1. Under what grounds does Daniel Webster oppose the ability of a state to nullify federal laws, also known as the Doctrine of Nullification? What justifications does South Carolina employ to defend their decision to nullify federal laws? In comparing these two primary documents, whose arguments regarding the concept of nullification are most persuasive to you and why?
2. In examining the 1851 political cartoon, how are Southerners arguing against Northern protests of the 1850 Fugitive Slave Act? To what extent does this image relate to the issues raised regarding nullification in Documents #1 and #2? How does the 1856 political cartoon (Document #4) relate to the issues arising from the Kansas-Nebraska Act? To what extent did slavery complicate the process and politics of westward expansion in the 1840s and 1850s?
3. How did the Dred Scott Decision (Document #5) support the doctrine of nullification and limit the ability of the federal government to restrict the expansion of slavery? What position did this Supreme Court decision assign people of African descent in the United States of America? What inconsistencies does Frederick Douglass (Document #6) identify with the founding principles of the nation and the current status of people of African descent within it? In what ways does the Dred Scott Decision confirm and/or challenge Douglass’ arguments?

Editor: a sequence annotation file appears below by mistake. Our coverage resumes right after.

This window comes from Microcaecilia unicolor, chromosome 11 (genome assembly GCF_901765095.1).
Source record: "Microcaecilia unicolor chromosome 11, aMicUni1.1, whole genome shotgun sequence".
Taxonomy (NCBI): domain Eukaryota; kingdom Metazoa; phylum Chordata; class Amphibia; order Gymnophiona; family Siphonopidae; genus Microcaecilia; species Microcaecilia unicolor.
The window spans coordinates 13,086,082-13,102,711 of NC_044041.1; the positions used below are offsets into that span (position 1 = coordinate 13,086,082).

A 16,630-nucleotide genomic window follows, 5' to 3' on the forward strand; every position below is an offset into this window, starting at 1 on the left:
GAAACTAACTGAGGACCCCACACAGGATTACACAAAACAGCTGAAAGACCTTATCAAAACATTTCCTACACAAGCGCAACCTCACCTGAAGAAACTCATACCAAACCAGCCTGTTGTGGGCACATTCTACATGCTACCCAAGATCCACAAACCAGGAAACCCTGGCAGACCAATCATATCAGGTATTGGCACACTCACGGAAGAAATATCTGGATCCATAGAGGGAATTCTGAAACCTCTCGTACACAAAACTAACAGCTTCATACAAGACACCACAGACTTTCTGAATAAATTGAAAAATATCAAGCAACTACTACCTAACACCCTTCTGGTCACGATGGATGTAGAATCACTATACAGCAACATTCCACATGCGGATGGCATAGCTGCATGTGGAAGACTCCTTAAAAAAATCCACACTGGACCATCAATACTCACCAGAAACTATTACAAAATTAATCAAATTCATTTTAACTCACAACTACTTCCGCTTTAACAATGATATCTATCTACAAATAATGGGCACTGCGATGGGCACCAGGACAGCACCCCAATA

4. What is the “irrepressible conflict” according to William H. Seward (Document #7) and how does he specifically define the two sides involved? How does Alexander Stephens (Document #8) define the Confederacy and why does he believe secession is justified and necessary? How does President Lincoln (Document #9) frame the Civil War and effort to restore the Union as a moral imperative?
5. In thinking about these primary documents and what you have learned in your course, should states have the power to nullify federal laws if they disagree with them? Why or why not? As part of your response, provide a specific case or issue (political, economic, social, or cultural) within the United States from the end of the Civil War until the present day where you could imagine a scenario in which nullification could play out and reflect upon both the positive and negative consequences of such action.